After months of pressure from open government advocates, the California Secretary of State's office has made a mountain of campaign finance data available online.
While the secretary's office already puts some data online, the information had been broken up into discreet, separate filings. Anyone seeking to get all the information in a single digital forum had to request a CD-ROM.
Transparency watchdogs like Common Cause argued that system made it difficult to search through and organize the voluminous amounts of campaign finance and lobbying data that flows through the secretary of state's office. Secretary of State Debra Bowen pushed back, arguing that the process of putting that amount of data online would be overly costly and time-consuming.
Now Bowen's office has reversed its stance, putting the raw data online. That will make it easier to plug information on political money into sophisticated databases able to find trends and patterns.
"Following the money in politics and government is essential for making informed decisions at the ballot box," Bowen said in a press release. "The Secretary of State website is always evolving to ensure that everyone, from the occasional user to the information technology expert, can obtain public information in the way most useful to them."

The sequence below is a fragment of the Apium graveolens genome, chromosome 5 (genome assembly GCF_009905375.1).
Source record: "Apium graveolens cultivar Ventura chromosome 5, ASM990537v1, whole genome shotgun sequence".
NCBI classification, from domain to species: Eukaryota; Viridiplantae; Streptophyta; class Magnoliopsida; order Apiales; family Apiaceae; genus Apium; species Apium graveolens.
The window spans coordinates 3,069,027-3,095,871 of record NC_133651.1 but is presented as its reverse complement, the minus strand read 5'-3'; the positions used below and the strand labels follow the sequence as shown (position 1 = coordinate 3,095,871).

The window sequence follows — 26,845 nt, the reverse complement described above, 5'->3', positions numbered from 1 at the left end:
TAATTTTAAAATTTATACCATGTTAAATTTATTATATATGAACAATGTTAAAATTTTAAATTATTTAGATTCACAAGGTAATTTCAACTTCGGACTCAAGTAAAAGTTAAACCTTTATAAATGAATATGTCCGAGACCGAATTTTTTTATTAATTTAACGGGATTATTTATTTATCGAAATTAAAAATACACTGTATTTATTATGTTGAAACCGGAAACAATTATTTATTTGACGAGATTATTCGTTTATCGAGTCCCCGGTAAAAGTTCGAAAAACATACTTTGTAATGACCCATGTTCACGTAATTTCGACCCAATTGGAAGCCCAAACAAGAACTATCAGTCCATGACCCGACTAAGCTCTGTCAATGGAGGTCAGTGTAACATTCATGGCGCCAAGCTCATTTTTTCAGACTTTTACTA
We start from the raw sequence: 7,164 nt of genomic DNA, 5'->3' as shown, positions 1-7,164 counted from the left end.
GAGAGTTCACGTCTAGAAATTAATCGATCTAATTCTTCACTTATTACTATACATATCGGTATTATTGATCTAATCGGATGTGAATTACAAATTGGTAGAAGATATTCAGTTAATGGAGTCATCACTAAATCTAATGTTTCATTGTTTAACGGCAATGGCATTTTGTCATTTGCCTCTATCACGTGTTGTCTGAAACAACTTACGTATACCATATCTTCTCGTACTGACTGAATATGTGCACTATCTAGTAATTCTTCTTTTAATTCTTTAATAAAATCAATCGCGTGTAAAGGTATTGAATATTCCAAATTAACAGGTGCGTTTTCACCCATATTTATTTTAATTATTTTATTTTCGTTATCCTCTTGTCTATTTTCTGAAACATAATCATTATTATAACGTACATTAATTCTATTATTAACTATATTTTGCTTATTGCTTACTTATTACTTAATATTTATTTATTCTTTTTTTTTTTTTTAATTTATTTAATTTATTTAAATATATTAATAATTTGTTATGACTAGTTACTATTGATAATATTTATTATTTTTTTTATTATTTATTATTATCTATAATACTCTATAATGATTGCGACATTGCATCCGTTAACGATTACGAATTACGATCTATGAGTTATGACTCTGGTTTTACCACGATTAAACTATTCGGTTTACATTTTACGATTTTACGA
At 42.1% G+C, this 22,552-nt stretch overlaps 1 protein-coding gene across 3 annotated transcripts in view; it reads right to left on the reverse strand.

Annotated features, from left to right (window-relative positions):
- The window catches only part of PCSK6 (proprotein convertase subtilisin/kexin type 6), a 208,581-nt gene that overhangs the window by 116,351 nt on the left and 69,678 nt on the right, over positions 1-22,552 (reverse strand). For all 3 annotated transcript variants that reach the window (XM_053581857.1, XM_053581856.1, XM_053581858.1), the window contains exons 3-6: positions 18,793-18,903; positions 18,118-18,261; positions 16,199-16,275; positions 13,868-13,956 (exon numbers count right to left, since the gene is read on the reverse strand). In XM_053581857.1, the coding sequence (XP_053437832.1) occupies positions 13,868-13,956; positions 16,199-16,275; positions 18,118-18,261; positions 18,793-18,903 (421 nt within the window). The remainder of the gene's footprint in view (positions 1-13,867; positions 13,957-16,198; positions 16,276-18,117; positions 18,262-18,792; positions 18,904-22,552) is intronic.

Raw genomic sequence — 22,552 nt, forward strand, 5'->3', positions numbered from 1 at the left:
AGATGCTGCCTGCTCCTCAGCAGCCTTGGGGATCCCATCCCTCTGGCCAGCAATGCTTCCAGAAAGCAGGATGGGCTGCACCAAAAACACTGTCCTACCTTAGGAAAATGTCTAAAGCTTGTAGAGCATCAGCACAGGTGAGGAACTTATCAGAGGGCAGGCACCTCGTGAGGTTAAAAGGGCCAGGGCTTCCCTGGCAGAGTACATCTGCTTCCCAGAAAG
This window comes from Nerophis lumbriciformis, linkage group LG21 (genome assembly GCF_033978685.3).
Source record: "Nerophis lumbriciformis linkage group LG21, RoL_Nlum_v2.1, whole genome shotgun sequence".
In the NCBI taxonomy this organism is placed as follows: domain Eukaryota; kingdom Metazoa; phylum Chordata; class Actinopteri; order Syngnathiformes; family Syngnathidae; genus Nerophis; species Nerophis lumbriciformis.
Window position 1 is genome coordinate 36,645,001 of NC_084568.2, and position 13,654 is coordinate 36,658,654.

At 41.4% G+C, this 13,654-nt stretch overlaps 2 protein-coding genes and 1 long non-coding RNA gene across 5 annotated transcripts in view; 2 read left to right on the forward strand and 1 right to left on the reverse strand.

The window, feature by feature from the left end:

Phillip Ung, a policy advocate for the California branch of Common Cause, called the change a "stark improvement," saying it "brings full access to behind the scenes raw data."
"We're always happy whenever a public agency is willing to embrace the 21st century," Ung said.
PHOTO: Secretary of State Debra Brown presents her argument during a legislative hearing on Tuesday, March 13, 2012. The Sacramento Bee/Lezlie Sterling